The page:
On the day after George Osborne admitted that he had recently lowered his short-term growth expectations, and with a row currently waging over the government’s wish to scrap the popular 50p top rate of income tax, Ed Miliband might have been expected to use the first PMQs after the summer to attack David Cameron on the economy.
But instead, we found ourselves in two rather old arguments, about police numbers and NHS waiting lists. While both are undoubtedly important subjects, somehow the debate felt a bit off-topic.
The reason for Miliband avoiding the big issue of the day became apparent later in the session, when the prime minister was asked by a Labour backbencher about the 50p rate and replied:
The person responsible for Labour’s economic policy at the last election said that they had no credibility whatsoever.
He was referring to Alistair Darling, Labour’s former chancellor, whose memoirs published this week describe a 2009 pre-Budget report whose creation was so chaotic and disunified that it resulted in a complete mess of an economic policy.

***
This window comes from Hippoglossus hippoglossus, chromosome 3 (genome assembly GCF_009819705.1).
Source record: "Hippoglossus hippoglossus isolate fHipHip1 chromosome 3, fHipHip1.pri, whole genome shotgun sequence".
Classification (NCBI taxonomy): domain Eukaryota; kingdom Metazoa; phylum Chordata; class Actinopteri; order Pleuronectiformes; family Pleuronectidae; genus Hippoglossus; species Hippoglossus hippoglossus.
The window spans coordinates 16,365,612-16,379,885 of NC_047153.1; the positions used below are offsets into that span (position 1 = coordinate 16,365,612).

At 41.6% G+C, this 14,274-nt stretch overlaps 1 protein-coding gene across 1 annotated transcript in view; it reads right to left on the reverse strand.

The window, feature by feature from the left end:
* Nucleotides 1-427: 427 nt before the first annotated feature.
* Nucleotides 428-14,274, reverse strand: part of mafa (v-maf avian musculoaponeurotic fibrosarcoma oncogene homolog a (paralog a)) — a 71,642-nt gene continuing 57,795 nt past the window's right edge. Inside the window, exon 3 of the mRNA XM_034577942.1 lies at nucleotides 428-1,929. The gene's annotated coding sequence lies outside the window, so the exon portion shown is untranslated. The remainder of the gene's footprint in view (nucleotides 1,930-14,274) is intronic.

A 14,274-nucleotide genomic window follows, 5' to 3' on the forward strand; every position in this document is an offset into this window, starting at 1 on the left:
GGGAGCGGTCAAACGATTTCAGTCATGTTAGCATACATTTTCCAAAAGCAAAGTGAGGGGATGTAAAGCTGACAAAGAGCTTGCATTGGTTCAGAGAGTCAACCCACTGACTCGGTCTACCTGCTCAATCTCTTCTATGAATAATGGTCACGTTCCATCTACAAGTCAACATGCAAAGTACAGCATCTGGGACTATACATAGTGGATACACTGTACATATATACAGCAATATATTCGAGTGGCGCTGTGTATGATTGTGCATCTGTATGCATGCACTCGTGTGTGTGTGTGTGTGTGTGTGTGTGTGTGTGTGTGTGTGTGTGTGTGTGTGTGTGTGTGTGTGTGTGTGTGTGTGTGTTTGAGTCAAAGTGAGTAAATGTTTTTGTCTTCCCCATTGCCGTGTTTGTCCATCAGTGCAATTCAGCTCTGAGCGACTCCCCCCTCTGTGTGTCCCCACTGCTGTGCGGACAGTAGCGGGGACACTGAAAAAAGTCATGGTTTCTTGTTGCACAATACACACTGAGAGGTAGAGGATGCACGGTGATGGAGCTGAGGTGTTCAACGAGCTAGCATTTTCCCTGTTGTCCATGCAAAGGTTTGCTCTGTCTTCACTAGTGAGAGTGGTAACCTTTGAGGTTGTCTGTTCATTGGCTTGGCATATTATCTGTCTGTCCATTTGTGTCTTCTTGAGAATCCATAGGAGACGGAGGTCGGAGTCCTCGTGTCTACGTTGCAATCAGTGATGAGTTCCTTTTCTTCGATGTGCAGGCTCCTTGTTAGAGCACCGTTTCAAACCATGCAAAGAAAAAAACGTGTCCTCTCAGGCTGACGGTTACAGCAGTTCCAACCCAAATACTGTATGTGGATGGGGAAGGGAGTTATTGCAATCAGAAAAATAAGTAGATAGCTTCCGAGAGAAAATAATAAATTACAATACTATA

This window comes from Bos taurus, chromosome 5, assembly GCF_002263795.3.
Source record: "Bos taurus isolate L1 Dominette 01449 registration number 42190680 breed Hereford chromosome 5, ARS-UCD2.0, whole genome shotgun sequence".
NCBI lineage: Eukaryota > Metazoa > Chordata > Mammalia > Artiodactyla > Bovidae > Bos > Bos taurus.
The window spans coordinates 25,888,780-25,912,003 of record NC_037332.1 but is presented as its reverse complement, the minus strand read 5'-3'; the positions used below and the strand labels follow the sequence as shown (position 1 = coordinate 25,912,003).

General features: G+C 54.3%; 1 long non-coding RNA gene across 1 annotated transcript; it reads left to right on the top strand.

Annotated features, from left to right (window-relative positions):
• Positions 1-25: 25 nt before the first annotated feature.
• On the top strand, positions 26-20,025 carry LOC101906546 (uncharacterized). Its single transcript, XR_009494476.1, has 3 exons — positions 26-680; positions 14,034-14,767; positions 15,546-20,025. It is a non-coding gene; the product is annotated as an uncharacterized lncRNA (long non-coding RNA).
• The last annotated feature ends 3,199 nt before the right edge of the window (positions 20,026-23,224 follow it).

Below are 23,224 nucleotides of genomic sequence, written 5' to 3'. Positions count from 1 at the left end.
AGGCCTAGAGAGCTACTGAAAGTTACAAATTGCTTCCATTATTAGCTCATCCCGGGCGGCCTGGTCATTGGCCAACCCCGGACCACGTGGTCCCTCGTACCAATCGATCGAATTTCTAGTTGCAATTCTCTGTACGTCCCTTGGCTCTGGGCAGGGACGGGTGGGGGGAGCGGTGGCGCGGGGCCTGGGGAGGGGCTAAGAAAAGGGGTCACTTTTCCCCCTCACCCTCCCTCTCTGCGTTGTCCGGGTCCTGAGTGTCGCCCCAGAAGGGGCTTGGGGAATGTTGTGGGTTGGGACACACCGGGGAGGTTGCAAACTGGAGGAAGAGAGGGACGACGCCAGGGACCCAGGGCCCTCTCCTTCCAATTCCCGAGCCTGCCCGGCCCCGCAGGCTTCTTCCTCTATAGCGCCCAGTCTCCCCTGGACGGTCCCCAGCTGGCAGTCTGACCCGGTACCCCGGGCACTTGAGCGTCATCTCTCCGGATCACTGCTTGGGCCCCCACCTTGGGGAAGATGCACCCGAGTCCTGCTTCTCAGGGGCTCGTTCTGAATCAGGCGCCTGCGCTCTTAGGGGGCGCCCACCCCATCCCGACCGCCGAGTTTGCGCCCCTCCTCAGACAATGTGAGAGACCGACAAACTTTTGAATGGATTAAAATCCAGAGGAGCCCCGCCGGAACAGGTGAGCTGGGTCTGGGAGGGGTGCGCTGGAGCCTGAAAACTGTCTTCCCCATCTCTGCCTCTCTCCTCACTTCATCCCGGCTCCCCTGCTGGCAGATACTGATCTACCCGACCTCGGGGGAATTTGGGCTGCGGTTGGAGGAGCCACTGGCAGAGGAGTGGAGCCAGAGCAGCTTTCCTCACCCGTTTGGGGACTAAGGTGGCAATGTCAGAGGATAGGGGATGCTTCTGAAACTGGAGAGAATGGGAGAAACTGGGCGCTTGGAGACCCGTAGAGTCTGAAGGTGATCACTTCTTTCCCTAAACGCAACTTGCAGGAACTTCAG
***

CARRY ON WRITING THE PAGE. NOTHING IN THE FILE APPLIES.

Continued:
The problem for Miliband and his shadow chancellor, Ed Balls, is that they continue to follow the Darling economic plan, leading to the conclusion that the former chancellor thinks Labour’s current economic policy is a similar mess.
Labour officials might argue that while the party is following the broad idea of halving the deficit in four years, it has yet to spell out exactly how it would so, and it is not tied to the detail of the 2009 PBR. But the case is a difficult and technical one to make, and was likely to get lost in the heat of battle in a packed Commons chamber, especially when Cameron had such great quotes to rely on from the former chancellor himself.
David Cameron came into the chamber clutching a copy of Darling’s book. It may, for weeks, even months to come, prove his best defence against Labour’s criticism of his handling of the economy.